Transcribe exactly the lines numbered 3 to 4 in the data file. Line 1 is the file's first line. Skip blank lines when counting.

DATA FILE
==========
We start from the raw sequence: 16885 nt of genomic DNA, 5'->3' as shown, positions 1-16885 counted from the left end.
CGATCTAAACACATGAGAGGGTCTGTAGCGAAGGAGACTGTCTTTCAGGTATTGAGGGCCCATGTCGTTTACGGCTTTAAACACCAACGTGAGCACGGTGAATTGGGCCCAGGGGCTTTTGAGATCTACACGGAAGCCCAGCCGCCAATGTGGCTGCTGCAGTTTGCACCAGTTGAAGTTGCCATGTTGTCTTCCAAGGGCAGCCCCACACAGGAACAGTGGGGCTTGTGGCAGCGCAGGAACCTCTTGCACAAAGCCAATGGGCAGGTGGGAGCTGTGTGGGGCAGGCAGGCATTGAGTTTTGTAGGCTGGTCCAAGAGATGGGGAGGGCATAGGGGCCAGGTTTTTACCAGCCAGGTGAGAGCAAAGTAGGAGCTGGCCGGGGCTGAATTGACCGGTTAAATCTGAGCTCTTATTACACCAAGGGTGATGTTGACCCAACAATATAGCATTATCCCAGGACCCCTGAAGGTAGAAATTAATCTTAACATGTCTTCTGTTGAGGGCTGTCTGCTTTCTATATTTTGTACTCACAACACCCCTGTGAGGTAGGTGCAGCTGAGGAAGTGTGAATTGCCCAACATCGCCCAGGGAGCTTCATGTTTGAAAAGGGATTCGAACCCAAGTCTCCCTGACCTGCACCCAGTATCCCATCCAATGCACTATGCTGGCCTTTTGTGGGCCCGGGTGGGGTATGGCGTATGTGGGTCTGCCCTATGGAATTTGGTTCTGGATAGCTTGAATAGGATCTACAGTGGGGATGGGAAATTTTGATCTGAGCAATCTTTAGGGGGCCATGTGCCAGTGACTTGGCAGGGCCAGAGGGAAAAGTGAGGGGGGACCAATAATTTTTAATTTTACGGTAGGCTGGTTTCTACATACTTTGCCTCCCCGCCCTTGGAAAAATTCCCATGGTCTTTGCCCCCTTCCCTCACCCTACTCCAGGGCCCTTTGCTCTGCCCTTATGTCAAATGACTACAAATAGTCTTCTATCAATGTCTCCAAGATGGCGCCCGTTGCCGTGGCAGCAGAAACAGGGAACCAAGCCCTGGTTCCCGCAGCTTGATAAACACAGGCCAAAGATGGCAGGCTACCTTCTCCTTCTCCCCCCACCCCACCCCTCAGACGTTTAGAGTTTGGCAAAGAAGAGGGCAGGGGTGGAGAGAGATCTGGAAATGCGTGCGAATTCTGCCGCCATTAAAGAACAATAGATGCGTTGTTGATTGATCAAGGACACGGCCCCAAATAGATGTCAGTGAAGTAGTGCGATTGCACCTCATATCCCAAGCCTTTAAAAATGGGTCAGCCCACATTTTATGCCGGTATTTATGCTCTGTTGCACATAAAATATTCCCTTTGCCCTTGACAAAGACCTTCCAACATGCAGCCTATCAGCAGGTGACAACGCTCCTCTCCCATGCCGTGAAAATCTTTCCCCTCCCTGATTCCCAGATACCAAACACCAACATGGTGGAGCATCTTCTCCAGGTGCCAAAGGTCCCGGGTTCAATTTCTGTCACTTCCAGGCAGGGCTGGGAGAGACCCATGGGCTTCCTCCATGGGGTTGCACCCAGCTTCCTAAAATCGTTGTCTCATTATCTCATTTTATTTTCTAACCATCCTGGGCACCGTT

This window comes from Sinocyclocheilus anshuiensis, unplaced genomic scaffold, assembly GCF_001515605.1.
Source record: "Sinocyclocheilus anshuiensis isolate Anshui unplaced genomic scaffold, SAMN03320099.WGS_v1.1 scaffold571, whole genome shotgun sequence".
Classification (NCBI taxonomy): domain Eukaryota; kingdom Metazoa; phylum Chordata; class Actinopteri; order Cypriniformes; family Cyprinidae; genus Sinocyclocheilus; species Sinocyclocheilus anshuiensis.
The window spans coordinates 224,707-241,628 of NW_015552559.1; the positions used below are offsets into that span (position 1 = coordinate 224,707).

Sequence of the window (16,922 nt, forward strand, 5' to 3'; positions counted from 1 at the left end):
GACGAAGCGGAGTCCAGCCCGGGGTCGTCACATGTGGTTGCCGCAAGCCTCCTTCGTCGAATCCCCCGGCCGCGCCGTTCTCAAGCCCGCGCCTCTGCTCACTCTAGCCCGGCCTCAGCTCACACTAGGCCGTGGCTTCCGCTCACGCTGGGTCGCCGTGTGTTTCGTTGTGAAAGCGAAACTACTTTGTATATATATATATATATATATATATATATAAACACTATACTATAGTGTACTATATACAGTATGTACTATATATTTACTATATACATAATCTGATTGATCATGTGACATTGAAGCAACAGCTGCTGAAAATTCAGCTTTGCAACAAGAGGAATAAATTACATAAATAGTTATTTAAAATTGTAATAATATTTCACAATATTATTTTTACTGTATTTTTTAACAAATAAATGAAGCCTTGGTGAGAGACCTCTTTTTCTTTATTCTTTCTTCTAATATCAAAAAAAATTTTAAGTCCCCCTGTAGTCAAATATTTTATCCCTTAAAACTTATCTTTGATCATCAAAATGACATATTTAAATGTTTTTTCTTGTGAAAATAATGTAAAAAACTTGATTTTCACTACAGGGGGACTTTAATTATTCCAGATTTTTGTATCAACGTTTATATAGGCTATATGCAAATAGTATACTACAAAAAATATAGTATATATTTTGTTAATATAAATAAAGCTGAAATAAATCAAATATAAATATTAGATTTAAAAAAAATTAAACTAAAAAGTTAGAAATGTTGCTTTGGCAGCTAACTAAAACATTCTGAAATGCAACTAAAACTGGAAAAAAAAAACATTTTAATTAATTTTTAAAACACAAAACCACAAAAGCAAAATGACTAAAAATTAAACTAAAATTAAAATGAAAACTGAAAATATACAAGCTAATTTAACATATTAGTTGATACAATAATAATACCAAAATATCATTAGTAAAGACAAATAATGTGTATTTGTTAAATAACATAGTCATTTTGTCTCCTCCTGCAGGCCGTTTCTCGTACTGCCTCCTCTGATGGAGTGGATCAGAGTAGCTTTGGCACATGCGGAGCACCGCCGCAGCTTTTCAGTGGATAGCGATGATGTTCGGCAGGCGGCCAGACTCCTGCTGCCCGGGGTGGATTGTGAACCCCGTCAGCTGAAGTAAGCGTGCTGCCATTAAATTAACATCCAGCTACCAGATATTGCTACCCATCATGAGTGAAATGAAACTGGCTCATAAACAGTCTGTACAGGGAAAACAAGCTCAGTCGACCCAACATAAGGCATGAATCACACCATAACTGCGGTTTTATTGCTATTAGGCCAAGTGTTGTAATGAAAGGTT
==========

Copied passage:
This window comes from Sinocyclocheilus anshuiensis, unplaced genomic scaffold, assembly GCF_001515605.1.
Source record: "Sinocyclocheilus anshuiensis isolate Anshui unplaced genomic scaffold, SAMN03320099.WGS_v1.1 scaffold571, whole genome shotgun sequence".